Source of book: I own this.
Date originally published on Facebook: August 4, 2010
This review is one of my early ones, and has been a jumping-off point for the discovery of other works. (Thy Hand, Great Anarch is one.) I would say that Cultural Amnesia remains one of the top five non-fiction books I have ever read. I highly recommend it to all who care about freedom, totalitarianism, history, morality, or the arts.
This book has been my non-fiction project for the last 6 months. I
originally discovered this book because Slate.com published a few
excerpts. I was fascinated, and decided to buy the book myself. I was
certainly not disappointed, but have enjoyed the journey, discovering a
significant list of books to read in the future.
What kind of
book is this? An unusual collection of essays? What is the theme? That
is harder to say, as any attempt to do so would leave out at least one
key facet. Perhaps it is best to say that it is Clive James’ musings on
the totalitarian disaster of the 20th Century, as seen through key
figures in thought and art. But even that falls short. An Australian by
birth, James has spent the better part of 40 years writing and reading
in numerous languages, and perhaps exemplifies the modern international
renaissance man. He doesn’t just write about historical figures, he has
read their works in the original language, and more often than not
succeeds in linking them by ideas and history across borders of
geography and era.
There are a total of 107 essays, all on individuals, arranged alphabetically across 851 pages of fairly small print.
names range from the familiar: Louis Armstrong, G. K. Chesterton,
Sigmund Freud, John Keats; to the infamous: Trotsky, Hitler, Mao; to the
names you probably should know: Anna Akhamatova, Raymond Aron, Miguel
de Unamuno; to the truly obscure: Sophie Scholl, Golo Mann. There are
heroes, such as Albert Camus, and villains such as Sartre. All the
essays include at least one memorable quote from the individual.
essays are not biographical sketches, nor do they stick strictly to the
topic. They use the person, an idea, a quote, as a leaping-off-point
for a discussion which rarely fails to draw the reader in, leaving him
with a new perspective.
A key element of the appeal of this book
is James’ command of the language. He writes well, very well: the book
would perhaps be fun to read for the language alone, even absent the
ideas. However, the ideas themselves are the heart of the book.
recognizes that civilization itself survived two great threats in the
last century: Nazism and Communism. What shook James to his core was
that many of the figures of culture, learning, and art not only failed
to see the threat, but cooperated with it. In most of those cases, the
end was the destruction of the art and usually the person with it. Such a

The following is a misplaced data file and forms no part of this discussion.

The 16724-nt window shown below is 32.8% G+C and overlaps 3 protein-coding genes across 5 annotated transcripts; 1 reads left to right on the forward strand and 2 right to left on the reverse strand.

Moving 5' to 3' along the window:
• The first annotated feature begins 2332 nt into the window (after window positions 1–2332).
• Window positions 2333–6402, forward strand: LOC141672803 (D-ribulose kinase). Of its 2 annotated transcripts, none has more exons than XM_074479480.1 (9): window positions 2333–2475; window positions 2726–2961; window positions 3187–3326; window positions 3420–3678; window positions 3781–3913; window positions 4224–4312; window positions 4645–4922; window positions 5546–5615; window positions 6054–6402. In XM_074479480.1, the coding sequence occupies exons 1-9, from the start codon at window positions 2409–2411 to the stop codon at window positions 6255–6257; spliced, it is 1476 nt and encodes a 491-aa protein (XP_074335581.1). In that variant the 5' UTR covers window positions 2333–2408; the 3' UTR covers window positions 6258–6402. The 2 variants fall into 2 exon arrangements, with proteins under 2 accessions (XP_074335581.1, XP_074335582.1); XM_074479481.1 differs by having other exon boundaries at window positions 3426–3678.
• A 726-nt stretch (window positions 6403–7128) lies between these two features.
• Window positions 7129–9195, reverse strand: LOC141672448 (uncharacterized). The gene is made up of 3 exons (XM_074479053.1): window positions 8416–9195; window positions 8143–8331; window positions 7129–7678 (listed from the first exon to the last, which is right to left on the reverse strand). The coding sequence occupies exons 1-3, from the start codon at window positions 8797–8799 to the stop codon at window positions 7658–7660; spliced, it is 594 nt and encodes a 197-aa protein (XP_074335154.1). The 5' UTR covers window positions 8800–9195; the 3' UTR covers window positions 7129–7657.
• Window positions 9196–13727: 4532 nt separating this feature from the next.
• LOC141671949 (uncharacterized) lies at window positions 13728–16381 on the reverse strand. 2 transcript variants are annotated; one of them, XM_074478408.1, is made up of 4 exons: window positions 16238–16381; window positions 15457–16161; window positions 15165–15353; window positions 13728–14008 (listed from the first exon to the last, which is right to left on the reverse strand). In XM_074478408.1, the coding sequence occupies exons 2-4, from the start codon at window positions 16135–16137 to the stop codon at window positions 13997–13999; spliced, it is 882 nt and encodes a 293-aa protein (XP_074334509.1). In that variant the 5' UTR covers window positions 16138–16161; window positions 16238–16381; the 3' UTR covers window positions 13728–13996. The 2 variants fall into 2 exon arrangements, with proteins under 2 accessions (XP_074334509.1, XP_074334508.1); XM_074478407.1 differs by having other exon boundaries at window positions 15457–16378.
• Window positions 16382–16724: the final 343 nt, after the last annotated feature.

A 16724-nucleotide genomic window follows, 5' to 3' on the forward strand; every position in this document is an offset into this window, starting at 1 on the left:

despicable character as Sartre survived only because the Allies rescued
I feel that words fail me to describe this book in a
way that makes it sound as good as it is. I would list it in the top 5
non-fiction books I have ever read. I quoted sections to my
long-suffering wife on nearly a nightly basis.
Here are few of the quotes, both from the subjects and the writer:
recently, there have been rap lyrics distinguishable from the “Horst
Wessel Song” only in being less well written.” (From the introduction)
we talk about the imponderables of life, we don’t really mean that we
can’t ponder them. We mean that we can’t stop.” (Introduction)
faciunt, pacem appellant.” ~Tacitus (They make a desert and they call
it peace.) Perhaps one of the best statements of the results of
totalitarianism ever written.
“Tyrants conduct monologues above a million solitudes” ~Albert Camus
to be wrong with Sartre than right with Aron’ is still meant to be a
slogan testifying to political seriousness, rather than to intellectual
suicide. (From the essay on Raymond Aron)
“In the course of the
last forty years, the only part of the world that has enjoyed peace is
the continent divided between two zones of political civilization both
of them armed with atomic bombs.” ~Raymond Aron, in The Last Years of
There is much, much more, including whole paragraphs
to lengthy to quote here on the philosophy of art, music, and so much
I will end with the opening of his excellent essay on Trotsky.
being murdered at Stalin’s orders, Lev Davidovich Bronstein, alias Leon
Trotsky (1879-1940), lived on for decades as the unassailable hero of
aesthetically minded progressives who wished to persuaded themselves
that there could be a vegetarian version of communism. Trotsky could
write, orate, loved women, and presented enough of a threat to the
established Soviet power structure (admittedly showing signs of rigidity
by then) that it should want to track him down to his hiding place in
Mexico and rub him out. It followed, or seemed to follow, that Trotsky
must have embodied a more human version of the historic force that
sacrificed innocent people to egalitarian principle: a version that
would sacrifice fewer of them, in a nicer way. Alas, it followed only if
the facts were left out. “
Buy or borrow this book. Read it, and see if your perspective on the 20th Century is not expanded and enlightened.
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